Charities and book experts have expressed concern that books can now be put into blue recycling bins in West Suffolk.
The fear is that it could hit charity shop profits and may result in rare and valuable books being pulped.
A spokesman for St Edmundsbury and Forest Heath councils said: “We would always encourage people to donate goods for resale through charity shops wherever possible but there will be occasions when books are so battered and unreadable that recycling them, instead of putting them into landfill, is an alternative option.”
But St Nicholas Hospice Care’s head of retail Ian Daniels said: “It’s easier and more convenient to put it in a bin than bring it into a shop.
“We have a dedicated bookshop in Thetford and sell books at 90 per cent or our shops. Books raised £25,000 just in the Bury shop in St John’s Street last year.”
He said their volunteers check the books for unusual ones, like the 1920s transcript of John Milton’s sonnets donated to the Sudbury shop which sold for £120 at auction.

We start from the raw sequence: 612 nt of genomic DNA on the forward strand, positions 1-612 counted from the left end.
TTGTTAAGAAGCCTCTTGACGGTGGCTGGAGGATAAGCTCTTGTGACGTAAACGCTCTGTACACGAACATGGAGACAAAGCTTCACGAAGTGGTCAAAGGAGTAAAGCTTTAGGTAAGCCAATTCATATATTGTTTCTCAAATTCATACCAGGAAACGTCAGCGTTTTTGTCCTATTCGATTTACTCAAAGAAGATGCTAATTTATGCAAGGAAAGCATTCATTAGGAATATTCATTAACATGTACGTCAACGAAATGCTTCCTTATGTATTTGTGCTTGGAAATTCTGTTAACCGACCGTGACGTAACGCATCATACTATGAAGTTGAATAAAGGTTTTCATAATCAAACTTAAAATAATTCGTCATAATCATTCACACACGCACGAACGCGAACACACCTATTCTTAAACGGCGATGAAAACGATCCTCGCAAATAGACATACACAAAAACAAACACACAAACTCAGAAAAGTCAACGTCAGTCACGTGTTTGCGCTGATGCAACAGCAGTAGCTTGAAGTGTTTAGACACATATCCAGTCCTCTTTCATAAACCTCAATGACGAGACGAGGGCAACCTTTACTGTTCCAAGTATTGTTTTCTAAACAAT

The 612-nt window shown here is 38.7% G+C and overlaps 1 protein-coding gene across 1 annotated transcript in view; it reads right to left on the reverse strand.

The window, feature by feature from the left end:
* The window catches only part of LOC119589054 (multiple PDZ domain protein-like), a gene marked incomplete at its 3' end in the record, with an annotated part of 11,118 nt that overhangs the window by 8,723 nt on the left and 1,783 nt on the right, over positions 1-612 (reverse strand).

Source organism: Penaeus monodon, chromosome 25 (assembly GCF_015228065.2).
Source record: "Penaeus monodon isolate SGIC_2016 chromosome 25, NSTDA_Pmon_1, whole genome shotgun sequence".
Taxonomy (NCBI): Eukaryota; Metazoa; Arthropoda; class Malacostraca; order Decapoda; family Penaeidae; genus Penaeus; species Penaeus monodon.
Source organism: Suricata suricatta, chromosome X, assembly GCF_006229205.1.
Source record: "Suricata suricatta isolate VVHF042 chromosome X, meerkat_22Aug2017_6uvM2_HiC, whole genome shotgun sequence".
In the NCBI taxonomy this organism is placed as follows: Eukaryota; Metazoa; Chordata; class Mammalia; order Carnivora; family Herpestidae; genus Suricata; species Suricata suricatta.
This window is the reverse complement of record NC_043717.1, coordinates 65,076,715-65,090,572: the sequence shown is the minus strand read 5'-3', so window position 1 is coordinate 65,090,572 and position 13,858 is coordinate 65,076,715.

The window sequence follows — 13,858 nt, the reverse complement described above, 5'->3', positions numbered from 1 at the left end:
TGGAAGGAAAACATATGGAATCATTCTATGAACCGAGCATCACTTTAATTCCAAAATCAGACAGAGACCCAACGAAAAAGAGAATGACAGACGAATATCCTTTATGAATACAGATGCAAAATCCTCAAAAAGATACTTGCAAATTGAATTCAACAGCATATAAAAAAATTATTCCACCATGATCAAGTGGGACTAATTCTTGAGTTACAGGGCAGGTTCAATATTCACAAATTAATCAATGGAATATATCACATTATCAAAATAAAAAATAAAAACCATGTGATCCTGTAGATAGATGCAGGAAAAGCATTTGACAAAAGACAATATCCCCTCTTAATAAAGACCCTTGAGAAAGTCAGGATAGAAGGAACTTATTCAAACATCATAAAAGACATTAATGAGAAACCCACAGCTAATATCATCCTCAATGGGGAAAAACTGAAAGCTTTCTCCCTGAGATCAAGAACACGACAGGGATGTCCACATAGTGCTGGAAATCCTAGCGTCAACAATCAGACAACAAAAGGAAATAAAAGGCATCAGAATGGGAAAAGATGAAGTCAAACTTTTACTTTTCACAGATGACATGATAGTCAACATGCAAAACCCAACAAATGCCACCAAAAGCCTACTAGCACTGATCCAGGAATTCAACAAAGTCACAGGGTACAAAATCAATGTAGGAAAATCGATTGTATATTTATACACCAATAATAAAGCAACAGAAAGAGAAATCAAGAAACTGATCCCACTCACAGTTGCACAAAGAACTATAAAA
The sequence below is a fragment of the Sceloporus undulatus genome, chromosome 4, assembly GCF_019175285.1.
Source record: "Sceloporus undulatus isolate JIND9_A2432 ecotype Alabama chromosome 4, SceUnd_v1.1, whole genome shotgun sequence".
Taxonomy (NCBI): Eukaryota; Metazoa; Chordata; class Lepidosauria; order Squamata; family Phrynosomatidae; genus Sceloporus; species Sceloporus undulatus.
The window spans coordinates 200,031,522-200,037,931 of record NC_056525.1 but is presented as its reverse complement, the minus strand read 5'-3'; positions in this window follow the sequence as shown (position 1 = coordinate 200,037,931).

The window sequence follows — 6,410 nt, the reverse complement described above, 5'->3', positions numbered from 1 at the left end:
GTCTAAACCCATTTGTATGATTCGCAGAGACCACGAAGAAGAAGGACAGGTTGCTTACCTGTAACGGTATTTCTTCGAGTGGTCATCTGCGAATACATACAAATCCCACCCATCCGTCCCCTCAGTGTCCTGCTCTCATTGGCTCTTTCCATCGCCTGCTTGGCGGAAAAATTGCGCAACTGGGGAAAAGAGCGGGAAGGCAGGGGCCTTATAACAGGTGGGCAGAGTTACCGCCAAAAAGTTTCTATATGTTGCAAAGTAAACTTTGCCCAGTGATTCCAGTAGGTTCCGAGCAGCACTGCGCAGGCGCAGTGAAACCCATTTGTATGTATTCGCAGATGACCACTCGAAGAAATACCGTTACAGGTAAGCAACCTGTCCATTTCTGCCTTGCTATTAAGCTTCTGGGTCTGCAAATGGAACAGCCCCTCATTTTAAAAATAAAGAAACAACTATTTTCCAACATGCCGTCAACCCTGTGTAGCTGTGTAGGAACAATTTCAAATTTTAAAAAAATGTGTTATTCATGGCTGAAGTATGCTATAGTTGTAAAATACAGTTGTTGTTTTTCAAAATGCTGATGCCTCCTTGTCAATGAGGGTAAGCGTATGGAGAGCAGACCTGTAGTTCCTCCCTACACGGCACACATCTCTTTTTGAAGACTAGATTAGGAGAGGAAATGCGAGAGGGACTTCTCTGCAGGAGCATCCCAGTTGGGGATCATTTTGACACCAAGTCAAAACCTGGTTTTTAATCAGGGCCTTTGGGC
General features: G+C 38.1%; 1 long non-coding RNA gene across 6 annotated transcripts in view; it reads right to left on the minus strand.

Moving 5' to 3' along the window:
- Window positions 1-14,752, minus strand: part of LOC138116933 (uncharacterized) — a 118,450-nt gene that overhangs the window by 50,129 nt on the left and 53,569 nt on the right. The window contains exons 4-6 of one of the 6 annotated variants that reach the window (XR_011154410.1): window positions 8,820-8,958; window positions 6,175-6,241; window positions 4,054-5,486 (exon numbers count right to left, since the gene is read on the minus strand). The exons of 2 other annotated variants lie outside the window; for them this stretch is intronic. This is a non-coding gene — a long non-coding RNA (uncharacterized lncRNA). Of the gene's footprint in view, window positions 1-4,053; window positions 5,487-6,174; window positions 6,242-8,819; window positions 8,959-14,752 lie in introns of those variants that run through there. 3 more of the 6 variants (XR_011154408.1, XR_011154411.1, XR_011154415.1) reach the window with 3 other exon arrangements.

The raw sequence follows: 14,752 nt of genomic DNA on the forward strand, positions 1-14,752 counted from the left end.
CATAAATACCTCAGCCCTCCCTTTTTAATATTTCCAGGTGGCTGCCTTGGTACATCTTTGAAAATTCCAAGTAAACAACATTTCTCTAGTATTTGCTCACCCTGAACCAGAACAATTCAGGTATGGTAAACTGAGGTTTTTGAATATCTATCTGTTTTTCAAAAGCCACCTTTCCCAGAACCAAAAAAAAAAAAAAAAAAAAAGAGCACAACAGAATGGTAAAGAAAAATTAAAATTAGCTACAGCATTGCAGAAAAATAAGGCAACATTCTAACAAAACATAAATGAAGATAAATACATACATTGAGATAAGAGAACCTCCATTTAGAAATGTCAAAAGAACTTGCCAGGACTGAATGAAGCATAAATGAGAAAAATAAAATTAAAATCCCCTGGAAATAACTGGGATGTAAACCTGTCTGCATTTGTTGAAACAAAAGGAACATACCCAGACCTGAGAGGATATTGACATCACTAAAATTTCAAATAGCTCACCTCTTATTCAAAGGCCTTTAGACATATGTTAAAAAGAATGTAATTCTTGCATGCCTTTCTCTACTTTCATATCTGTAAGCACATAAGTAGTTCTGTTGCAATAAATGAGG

Ben Keenan, manager of Oxfam Books and Music in Bury St Edmunds, said he felt the town was so book aware that few would bin them, but he was still worried that rare books may be lost.
“That’s the issue here,” he said. “There will be a lot of wonderful books thrown away.”
Bury based secondhand and antiquarian book dealer John Crawford said it was far too easy to throw away valuable books. He had someone push him to add an extra box of books to a house clearance for £1. When he checked them properly they included a first edition of the second Harry Potter book, which sold for £520.
He added: “It doesn’t cost much to make a phone call to someone like myself and you could get a couple of pounds or £200.”
You can find your nearest charity shop at www.charityretail.org.uk